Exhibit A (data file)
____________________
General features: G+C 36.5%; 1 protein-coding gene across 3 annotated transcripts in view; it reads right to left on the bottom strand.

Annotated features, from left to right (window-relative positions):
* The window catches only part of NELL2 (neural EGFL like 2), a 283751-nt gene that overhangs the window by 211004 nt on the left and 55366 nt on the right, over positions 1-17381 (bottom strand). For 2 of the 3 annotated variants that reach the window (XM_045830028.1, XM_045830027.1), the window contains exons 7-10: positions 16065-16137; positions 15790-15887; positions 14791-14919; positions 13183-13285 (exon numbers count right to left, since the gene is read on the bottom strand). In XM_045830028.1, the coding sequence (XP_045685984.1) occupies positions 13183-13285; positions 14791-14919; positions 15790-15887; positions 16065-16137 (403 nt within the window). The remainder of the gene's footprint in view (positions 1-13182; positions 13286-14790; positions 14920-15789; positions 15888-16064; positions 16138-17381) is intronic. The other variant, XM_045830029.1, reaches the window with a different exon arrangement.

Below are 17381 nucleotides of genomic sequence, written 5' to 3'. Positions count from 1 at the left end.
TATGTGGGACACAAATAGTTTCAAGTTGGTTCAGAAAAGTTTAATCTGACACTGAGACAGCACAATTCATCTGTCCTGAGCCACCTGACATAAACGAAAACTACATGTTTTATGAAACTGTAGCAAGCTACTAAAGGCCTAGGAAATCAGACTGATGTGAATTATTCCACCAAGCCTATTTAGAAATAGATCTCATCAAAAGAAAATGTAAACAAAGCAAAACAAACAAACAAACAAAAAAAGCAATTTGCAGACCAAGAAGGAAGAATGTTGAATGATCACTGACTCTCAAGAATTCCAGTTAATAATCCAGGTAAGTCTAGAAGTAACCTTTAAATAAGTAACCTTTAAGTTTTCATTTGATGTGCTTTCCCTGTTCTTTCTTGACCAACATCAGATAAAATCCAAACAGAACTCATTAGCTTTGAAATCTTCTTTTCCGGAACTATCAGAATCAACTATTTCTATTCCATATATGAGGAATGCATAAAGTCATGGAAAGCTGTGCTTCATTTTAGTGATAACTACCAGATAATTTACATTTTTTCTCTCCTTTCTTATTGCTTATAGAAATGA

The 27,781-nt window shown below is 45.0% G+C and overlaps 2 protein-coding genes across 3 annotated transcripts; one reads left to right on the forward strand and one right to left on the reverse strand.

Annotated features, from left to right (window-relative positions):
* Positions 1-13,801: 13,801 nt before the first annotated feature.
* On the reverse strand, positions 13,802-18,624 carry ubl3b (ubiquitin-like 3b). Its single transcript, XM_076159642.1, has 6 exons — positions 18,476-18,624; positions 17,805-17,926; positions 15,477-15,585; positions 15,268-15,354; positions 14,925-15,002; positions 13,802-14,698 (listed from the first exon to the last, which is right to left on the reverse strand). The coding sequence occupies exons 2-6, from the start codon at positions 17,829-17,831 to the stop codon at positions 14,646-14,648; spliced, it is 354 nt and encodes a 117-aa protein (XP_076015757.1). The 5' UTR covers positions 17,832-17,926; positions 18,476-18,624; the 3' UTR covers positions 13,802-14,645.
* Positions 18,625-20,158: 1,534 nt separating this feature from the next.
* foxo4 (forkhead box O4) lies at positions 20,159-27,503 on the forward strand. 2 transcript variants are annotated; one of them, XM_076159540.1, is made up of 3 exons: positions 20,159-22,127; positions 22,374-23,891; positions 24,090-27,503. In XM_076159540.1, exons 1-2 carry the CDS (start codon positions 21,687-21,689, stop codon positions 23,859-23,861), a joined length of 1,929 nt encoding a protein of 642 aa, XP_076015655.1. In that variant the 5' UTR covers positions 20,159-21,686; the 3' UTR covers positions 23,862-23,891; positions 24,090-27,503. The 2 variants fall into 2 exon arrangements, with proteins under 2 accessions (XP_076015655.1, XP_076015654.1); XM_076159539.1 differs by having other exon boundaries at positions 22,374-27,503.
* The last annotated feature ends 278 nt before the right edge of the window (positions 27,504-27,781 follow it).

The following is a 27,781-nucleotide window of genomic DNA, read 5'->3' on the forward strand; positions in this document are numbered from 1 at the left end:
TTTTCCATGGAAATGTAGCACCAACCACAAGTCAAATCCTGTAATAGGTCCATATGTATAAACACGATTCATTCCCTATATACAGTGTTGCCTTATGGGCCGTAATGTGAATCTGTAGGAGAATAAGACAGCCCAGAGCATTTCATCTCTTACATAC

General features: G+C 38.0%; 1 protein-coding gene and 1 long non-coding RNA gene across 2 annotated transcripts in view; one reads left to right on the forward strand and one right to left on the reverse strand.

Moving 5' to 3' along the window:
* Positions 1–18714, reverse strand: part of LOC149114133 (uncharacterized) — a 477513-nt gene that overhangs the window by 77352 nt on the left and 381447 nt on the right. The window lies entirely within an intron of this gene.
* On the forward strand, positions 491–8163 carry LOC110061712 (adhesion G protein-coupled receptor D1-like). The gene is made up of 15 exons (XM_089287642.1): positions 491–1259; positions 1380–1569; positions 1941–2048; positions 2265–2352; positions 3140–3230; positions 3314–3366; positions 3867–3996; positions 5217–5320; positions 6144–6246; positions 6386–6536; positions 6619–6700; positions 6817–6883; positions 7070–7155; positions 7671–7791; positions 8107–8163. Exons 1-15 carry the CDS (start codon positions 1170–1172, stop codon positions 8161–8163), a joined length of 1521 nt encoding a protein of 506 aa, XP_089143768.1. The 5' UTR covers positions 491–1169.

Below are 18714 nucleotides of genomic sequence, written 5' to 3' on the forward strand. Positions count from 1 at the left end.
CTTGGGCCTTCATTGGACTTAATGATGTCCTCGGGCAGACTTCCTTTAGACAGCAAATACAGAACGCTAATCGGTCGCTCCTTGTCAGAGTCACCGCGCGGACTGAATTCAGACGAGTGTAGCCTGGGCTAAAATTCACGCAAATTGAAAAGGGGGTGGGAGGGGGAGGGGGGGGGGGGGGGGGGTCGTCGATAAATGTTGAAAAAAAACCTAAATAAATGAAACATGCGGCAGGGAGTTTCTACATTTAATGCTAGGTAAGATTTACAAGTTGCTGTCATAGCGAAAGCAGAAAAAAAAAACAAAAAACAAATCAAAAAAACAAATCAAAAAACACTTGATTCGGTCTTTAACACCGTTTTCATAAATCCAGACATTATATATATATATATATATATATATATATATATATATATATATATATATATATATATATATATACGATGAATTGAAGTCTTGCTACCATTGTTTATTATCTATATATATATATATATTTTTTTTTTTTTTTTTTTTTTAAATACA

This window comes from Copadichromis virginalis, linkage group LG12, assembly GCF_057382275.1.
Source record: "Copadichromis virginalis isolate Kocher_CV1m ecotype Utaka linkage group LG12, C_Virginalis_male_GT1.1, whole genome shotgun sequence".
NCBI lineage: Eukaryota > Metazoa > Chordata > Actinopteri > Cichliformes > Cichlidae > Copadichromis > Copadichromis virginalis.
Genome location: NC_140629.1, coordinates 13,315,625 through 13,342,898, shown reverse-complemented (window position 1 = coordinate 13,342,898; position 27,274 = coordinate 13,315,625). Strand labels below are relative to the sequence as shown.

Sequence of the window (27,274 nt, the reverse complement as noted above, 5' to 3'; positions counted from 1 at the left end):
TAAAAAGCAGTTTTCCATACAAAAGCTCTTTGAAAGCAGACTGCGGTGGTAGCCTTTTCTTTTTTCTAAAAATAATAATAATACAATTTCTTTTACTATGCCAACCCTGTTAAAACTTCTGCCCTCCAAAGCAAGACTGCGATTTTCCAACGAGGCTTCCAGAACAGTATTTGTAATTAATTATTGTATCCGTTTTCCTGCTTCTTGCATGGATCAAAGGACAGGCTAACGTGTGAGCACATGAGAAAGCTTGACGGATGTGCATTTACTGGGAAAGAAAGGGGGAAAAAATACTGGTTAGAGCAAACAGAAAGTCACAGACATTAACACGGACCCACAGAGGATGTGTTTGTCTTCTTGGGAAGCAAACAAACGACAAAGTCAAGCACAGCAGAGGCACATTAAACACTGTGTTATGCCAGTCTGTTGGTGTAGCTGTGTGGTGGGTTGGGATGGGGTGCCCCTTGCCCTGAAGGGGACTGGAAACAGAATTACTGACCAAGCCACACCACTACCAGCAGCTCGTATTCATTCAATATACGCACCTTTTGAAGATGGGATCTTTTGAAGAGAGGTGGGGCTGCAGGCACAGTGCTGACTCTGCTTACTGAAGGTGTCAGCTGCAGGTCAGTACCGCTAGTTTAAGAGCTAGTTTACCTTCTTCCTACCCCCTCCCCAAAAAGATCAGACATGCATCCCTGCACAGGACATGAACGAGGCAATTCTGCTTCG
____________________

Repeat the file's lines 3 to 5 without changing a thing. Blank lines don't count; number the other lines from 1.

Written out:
* The window catches only part of NELL2 (neural EGFL like 2), a 283751-nt gene that overhangs the window by 211004 nt on the left and 55366 nt on the right, over positions 1-17381 (bottom strand). For 2 of the 3 annotated variants that reach the window (XM_045830028.1, XM_045830027.1), the window contains exons 7-10: positions 16065-16137; positions 15790-15887; positions 14791-14919; positions 13183-13285 (exon numbers count right to left, since the gene is read on the bottom strand). In XM_045830028.1, the coding sequence (XP_045685984.1) occupies positions 13183-13285; positions 14791-14919; positions 15790-15887; positions 16065-16137 (403 nt within the window). The remainder of the gene's footprint in view (positions 1-13182; positions 13286-14790; positions 14920-15789; positions 15888-16064; positions 16138-17381) is intronic. The other variant, XM_045830029.1, reaches the window with a different exon arrangement.

Below are 17381 nucleotides of genomic sequence, written 5' to 3'. Positions count from 1 at the left end.
TATGTGGGACACAAATAGTTTCAAGTTGGTTCAGAAAAGTTTAATCTGACACTGAGACAGCACAATTCATCTGTCCTGAGCCACCTGACATAAACGAAAACTACATGTTTTATGAAACTGTAGCAAGCTACTAAAGGCCTAGGAAATCAGACTGATGTGAATTATTCCACCAAGCCTATTTAGAAATAGATCTCATCAAAAGAAAATGTAAACAAAGCAAAACAAACAAACAAACAAAAAAAGCAATTTGCAGACCAAGAAGGAAGAATGTTGAATGATCACTGACTCTCAAGAATTCCAGTTAATAATCCAGGTAAGTCTAGAAGTAACCTTTAAATAAGTAACCTTTAAGTTTTCATTTGATGTGCTTTCCCTGTTCTTTCTTGACCAACATCAGATAAAATCCAAACAGAACTCATTAGCTTTGAAATCTTCTTTTCCGGAACTATCAGAATCAACTATTTCTATTCCATATATGAGGAATGCATAAAGTCATGGAAAGCTGTGCTTCATTTTAGTGATAACTACCAGATAATTTACATTTTTTCTCTCCTTTCTTATTGCTTATAGAAATGA